my turn


The Social Media Rules Are A-Changin'

Following a recent study, "Fortune 100 CEOs Are Slackers," social media pundits have entered a heated, one-sided debate on the subject. In today's culture, current expectations are that CEOs who opt to utilize social media must essentially agree to an ongoing and continuous dialogue with anyone interested while managing their other duties.

While social media has attracted tremendous attention, it has made few agencies - and only a small handful of people - any money. Why? Because the current rules of social engagement are completely unrealistic for corporate America.

Should Mark Parker of Nike be expected to engage in a two-way dialog regarding every comment or complaint about their product, as consumers have come to demand on Twitter, MySpace, and other social media networks? No. For social media to work, the rules of the game need to change.

I am, in fact, a CEO who is active on Twitter, yet I can proclaim firsthand that it is simply not practical for me to have an ongoing dialogue with any of my followers. As the owner of the nation's 21st-largest PR firm, I can't converse with my 85 employees every day, let alone interact with non-employees on Twitter. What I can do is provide insight into what I am an expert at - the business of communications. Facebook pages, Twitter, and all of the rest are simply additional tools for people to communicate. But the successful (and particularly the uber-successful CEOs) don't have time to communicate with their whole audiences in an ongoing two-way social media dialogue. When Twitter launched in March of 2006, it made sense for Tony Hsieh, CEO of Zappos, to devote so much personal time and effort building his following. He effectively positioned himself and his business as trailblazers in the social media space, and he's often the first name raised when someone asks, "What companies are properly employing social media?" For Hsieh, the business of being social has equaled good business, but for countless other CEOs, the lack of a tangible return on investment and the sheer number of hours required to run a company make it a non-starter.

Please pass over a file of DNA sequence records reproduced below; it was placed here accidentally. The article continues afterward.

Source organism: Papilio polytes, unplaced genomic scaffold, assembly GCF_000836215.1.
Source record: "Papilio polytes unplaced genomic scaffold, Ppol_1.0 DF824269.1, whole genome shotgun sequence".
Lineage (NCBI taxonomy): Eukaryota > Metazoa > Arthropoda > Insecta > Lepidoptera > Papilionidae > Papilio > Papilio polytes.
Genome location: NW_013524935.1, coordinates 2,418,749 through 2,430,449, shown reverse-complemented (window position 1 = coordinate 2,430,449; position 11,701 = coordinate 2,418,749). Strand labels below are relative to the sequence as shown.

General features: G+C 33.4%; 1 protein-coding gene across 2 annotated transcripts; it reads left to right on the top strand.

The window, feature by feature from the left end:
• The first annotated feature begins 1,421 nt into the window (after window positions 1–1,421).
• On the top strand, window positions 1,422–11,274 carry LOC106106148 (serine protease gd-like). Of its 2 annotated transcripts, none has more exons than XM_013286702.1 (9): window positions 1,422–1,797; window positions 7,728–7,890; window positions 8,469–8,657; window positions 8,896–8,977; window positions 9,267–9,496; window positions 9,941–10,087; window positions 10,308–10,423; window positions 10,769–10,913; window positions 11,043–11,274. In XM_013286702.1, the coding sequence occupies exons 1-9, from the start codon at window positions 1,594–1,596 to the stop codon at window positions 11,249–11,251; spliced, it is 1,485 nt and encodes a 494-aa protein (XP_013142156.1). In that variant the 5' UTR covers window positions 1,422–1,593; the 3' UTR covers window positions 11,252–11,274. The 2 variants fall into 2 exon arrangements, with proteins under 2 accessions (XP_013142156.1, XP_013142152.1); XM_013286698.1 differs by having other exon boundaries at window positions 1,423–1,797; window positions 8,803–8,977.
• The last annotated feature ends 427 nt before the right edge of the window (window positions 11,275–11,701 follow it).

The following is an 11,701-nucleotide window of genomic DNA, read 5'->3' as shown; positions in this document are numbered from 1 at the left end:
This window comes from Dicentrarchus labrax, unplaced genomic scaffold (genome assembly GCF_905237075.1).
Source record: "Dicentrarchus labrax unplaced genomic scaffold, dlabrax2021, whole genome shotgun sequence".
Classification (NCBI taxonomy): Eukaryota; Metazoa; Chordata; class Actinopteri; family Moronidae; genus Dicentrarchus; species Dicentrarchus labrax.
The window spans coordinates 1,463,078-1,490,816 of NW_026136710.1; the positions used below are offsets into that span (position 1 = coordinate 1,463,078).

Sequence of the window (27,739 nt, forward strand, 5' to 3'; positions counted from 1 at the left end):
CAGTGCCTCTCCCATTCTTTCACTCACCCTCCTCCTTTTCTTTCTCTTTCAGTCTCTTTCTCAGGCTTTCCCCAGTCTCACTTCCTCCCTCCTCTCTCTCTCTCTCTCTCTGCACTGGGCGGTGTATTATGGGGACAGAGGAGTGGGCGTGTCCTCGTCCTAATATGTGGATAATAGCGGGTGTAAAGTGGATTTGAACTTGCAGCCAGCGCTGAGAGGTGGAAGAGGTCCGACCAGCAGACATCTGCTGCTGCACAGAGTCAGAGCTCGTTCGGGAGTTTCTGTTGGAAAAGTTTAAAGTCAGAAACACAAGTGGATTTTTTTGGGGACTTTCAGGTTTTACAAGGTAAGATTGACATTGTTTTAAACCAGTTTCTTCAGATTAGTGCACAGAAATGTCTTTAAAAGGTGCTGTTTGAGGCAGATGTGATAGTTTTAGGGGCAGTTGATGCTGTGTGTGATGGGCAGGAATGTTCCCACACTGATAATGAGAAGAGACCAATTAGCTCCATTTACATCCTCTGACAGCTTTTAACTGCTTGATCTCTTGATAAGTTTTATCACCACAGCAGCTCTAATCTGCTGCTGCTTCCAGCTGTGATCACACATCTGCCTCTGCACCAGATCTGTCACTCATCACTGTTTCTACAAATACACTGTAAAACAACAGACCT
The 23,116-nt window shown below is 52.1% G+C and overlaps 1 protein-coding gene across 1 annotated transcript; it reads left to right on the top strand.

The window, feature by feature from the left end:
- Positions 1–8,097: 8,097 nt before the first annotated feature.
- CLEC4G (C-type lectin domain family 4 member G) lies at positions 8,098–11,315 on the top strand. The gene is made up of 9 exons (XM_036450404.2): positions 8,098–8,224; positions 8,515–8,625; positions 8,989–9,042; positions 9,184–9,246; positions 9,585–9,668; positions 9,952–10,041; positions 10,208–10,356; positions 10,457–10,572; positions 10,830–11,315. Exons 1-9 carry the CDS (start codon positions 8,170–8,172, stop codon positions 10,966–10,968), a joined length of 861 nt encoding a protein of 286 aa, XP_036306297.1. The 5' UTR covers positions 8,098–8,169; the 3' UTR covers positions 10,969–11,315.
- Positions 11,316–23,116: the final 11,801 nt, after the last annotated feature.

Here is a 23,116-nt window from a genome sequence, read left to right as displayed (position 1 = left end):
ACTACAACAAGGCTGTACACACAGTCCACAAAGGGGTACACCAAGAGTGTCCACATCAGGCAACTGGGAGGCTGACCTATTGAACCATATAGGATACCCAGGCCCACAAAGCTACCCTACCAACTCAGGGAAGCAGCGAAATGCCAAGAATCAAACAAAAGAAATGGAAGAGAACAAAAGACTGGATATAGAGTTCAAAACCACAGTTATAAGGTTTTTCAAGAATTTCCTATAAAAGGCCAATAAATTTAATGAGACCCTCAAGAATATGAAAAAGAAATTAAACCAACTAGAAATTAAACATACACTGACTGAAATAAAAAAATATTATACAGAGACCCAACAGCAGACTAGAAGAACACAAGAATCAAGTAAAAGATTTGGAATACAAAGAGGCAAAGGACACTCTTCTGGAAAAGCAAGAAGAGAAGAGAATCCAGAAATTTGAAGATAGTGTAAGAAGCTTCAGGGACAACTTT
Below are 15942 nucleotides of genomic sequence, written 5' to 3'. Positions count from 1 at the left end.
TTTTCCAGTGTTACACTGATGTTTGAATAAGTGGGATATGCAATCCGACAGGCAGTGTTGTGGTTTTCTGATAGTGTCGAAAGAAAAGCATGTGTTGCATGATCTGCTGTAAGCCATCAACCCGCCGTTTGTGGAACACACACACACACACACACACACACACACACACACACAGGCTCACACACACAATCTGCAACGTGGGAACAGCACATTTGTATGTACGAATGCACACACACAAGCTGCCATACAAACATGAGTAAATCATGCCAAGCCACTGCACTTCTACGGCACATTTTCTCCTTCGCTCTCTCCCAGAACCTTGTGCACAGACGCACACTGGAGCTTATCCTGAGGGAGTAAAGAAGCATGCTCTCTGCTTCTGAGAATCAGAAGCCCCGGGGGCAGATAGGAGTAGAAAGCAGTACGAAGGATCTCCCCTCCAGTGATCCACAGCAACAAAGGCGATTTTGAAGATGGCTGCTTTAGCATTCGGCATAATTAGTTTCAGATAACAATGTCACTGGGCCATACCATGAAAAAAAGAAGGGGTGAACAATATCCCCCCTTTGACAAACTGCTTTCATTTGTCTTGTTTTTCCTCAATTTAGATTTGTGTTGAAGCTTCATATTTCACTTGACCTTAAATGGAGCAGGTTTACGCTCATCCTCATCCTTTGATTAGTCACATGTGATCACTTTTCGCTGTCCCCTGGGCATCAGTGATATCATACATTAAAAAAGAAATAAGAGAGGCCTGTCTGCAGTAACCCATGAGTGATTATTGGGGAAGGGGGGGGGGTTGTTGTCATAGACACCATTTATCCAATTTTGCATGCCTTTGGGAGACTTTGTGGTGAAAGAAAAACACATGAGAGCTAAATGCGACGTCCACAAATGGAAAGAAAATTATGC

So how do CEOs and social media coexist? Through the evolution of current operating standards. When launched, Twitter was hailed as a microblogging site, a way in which individuals and/or thought leaders could share information with their followers, as opposed to the way in which it is mainly used today, as an instant-messaging service.

Twitter is not AIM or Gchat. It falls into an undefined realm between social and broadcast media.

And just as some bloggers choose to produce content with little or no interaction with their readership while others reply to every comment posted, two acceptable methods of utilizing social media can exist. It's conversational engagement versus one-way content sharing, and CEOs must decide how to strike the proper balance between what is best for their brand and what is best for the bottom line.

By treating social media as a one-way content-sharing resource, CEOs are able to utilize spokespeople as buffers between them and the public, ensuring that messaging is in the best interest of the brand, no differently than when a press release quote is written on their behalf.

Brands have heard the public's cries for interaction and relationship, but in order to accommodate those requests, the public will have to manage its expectations as to how these brands will accomplish that feat and become social organizations. Asking an individual who manages a company, a near-impossible task on its own, to simultaneously maintain an ongoing and open dialogue, is not only an unreasonable request, it is completely contrary to the role of CEO.

In order to capitalize on the waiting audience and monetize these platforms, focus will shift from the "etiquette" of social media, to the "business" of social media. When brands start to see social media ROI, it will be because they are actively changing the rules, not adhering to the standards retroactively set by bloggers and users.

8 comments about "The Social Media Rules Are A-Changin' ".
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  1. Hilary Topper from hjmt communications, August 21, 2009 at 9:18 a.m.

    Sorry Ron, I don't agree with you about just adding content and not being conversational. Social media is also called conversational media for a reason. It's important to answer everyone's tweets or questions to you. There needs to be a balance between information provided, being self-promotional in a non self-promotional way and being conversational. My 2 cents....

  2. Teri Schindler from Davis Brand Capital, August 21, 2009 at 10:26 a.m.

    Ronn -
    Sorry, but don't buy your premise here - If brands must be social, it does not necessarily mean CEO's have to be social -
    The expectation and responsibility of that function has to be adequately planned for, delegated and held accountable across the organization. The CEO's responsibility is to ensure that that functionality and responsiveness exists - not to be the social maven.

  3. Paula Lynn from Who Else Unlimited, August 21, 2009 at 10:38 a.m.

    If a CEO has enough time to twit all the twits heshe receives for your entertainment, then heshe is not using hisher time efficiently. Read their blog and company reports if you need more info.